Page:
The Colombian newspaper El Tiempo reports that after a landslide in the municipality of San Francisco in Putamayo province, an anthropomorphic scar appeared on a hillside that some are saying is the face of Jesus.

"If you believe in Jesus you will see your image,"  Ximena Rosero Arango, one of the many people who have come to the site to photograph the mountain, told the newspaper.

Some landowners are charging as much as 2,000 pesos -- 79 cents in U.S. currency -- for access to the supposedly miraculous phenomenon. It's also causing a sensation on Twitter and in the international media, with everyone from Time to the Irish Mirror and the Malaysia Chronicle picking up on the story.

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The hillside joins a list of rock formations and other natural features around the world that at least vaguely resemble human faces. But the Colombian hillside has garnered more media connection because of its religious connection. There's also an underground rock formation in the Philippines that some think suggests the face on the Shroud of Turin. In 2010, the Telegraph, a British newspaper, and other publications reported that Jesus' likeness also could be seen in Google Maps overhead photo of a field on farmland near Puspokladany in Hungary.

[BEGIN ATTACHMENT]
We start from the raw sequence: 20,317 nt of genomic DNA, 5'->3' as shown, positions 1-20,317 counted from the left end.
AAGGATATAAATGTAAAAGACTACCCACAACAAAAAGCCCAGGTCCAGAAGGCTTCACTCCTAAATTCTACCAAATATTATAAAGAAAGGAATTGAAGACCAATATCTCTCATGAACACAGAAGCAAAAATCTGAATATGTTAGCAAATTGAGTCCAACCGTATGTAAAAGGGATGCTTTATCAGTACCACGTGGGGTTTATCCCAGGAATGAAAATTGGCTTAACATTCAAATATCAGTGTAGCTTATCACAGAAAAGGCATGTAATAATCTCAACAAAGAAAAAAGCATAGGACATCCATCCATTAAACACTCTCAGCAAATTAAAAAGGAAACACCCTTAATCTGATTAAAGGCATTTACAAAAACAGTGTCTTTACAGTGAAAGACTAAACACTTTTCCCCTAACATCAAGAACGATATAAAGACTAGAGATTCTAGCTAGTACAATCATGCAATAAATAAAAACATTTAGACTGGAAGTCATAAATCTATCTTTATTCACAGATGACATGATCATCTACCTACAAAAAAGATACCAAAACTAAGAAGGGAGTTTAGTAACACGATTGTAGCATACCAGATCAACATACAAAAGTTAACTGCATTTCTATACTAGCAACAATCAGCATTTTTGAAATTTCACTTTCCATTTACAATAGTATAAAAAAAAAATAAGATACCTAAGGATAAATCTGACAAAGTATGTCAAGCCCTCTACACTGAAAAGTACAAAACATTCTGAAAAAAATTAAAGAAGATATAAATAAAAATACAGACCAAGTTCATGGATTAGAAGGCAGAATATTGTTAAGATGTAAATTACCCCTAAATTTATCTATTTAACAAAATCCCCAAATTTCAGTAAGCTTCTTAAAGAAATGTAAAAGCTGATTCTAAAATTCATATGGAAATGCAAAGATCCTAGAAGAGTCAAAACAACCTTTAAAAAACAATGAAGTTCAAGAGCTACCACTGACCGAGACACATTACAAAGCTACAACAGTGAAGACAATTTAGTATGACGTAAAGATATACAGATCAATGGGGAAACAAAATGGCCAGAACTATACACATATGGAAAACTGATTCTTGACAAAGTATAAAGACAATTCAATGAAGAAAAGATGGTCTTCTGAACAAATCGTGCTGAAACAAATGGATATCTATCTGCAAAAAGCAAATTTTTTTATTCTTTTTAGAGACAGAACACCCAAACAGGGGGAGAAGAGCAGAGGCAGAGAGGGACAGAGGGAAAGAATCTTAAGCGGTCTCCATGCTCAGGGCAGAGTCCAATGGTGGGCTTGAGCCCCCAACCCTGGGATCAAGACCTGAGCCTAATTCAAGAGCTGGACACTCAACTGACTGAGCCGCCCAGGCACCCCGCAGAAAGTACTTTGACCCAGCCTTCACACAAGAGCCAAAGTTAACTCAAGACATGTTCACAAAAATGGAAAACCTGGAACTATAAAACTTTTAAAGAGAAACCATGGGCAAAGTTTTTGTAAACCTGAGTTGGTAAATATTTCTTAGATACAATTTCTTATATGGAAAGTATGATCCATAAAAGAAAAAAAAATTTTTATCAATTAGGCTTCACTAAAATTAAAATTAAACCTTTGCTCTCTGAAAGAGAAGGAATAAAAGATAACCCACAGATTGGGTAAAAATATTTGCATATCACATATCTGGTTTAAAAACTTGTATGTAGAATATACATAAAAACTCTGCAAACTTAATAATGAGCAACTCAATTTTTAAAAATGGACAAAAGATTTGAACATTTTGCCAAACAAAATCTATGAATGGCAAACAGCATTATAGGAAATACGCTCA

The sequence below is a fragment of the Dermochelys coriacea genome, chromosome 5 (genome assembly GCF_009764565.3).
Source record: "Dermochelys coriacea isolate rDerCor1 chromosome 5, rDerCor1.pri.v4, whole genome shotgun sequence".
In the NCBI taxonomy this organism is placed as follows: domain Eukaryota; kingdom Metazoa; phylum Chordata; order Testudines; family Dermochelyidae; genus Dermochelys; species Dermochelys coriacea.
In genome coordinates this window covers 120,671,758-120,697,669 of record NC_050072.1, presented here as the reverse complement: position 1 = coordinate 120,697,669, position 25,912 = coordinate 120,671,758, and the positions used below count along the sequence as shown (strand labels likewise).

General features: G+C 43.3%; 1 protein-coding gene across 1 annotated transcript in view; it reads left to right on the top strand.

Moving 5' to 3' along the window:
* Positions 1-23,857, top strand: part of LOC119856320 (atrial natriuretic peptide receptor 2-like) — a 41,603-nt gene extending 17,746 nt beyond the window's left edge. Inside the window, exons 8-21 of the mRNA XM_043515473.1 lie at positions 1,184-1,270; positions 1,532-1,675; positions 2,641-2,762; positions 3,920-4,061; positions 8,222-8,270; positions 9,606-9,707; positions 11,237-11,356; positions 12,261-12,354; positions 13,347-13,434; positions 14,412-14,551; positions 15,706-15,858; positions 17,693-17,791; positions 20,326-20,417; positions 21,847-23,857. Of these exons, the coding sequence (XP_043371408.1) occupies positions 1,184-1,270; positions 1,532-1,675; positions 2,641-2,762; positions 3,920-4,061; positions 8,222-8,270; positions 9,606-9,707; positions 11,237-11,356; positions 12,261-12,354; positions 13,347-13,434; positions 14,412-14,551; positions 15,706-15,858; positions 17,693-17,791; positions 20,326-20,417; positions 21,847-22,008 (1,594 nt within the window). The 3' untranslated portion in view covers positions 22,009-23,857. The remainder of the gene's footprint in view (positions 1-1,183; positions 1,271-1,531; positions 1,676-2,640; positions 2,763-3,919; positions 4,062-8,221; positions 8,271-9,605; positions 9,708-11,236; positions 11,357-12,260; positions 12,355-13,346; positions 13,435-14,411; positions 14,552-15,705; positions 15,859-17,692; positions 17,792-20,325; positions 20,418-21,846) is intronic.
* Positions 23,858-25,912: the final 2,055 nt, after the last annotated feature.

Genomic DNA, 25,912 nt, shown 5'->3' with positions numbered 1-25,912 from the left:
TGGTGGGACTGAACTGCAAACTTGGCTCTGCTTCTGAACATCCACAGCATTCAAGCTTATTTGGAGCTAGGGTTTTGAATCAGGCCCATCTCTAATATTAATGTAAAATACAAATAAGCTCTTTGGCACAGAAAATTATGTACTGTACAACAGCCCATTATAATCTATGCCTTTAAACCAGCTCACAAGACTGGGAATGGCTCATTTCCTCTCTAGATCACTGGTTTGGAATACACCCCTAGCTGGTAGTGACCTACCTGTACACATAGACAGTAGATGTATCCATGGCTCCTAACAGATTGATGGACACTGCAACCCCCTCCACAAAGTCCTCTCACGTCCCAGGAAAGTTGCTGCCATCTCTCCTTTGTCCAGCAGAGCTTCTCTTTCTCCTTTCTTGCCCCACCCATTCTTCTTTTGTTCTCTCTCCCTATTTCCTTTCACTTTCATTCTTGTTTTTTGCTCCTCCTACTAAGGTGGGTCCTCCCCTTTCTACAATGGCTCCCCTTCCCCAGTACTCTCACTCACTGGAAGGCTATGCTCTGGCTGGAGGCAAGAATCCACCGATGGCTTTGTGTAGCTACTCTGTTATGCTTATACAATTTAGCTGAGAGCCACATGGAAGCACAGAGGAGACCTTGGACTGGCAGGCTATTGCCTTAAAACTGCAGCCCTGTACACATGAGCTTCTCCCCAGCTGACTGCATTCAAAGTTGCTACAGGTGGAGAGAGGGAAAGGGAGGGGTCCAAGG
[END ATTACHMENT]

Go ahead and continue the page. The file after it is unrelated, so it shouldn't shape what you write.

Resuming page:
Although some see these phenomena as miraculous, there's another possible explanation: Our minds are hard-wired by evolution to see them.

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Neuroscientists have found that areas of the brain involved in visual processing -- in particular, the fusiform gyrus, the area that focuses upon facial recognition -- will fire up if a person sees details or shapes that suggest human features, even if they aren't actually human.

Beliefs may also influence perception. A study by Finnish researchers, published in Applied Cognitive Psychology in 2012, found that subjects who were religious or believers in the paranormal are more likely to see a human face in artifacts or scenery than other people were.